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Production of X-rays and Nature of X-rays

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Production of X-rays

When fast moving electrons strike on a very hard target of high atomic number, e.g. platinum, tungsten, molybdenum etc., X-rays are produced. Dr. William Collidge, in 1913, designed a tube for the production of X-rays. This tube is known as collidge tube or modern x-rays tube.

Coolidge X-ray Tube
X-ray collidge tube
X-ray collidge tube

The Coolidge tube consists of a glass tube G exhausted to nearly, perfect vacuum of about 10-5 mm of mercury provided with a cathode and the target T. The cathode consists of a tungsten filament (F) heated by a low tension battery. The filament is placed inside a metal cup C to focus the electron on to the target. The target is made like tungsten or molybdenum having high melting point and high atomic weight held at an angle of 45o to the horizontal. The target T held by a copper rod outside the tube. The anode is connected to the positive and cathode to the negative terminal of the high tension power supply.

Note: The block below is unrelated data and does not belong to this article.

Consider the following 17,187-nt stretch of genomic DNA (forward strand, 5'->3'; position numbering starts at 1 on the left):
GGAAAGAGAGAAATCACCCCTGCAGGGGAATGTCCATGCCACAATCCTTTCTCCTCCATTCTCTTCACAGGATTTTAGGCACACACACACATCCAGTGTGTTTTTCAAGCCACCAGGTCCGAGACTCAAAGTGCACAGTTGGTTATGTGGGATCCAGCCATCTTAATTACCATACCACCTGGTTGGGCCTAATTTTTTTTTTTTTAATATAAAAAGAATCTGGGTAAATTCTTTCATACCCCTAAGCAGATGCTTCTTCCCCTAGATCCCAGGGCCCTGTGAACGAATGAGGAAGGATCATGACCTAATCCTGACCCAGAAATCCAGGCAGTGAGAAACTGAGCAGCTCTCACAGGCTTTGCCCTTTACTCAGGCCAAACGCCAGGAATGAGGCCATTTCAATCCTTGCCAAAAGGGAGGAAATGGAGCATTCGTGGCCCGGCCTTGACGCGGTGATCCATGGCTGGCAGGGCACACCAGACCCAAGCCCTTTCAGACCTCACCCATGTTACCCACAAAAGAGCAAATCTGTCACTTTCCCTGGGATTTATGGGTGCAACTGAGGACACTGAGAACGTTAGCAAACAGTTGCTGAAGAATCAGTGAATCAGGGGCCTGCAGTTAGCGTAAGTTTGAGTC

Working

The filament F is heated by a passing a suitable current through it. The electrons emitted from the filament are focused at a point on the target with the help of a metal cup C. On account of the extremely high potential difference between the cathode and the anode, the electrons arrive at the target with high speed. The speed of the electrons can be further increased by increasing the accelerating voltage. On striking the anode, the electrons are stopped. Nearly 98% of the energy of the incident electrons is converted into heat. The remaining energy appears in the form of X-rays. However, intense heat is produced, which may melt the target. Therefore, the target must be cooled to remove the heat generated in it by continuous electron bombardment. The usual method is to mount the target material on the hollow copper tube through which cold water is continuously circulated.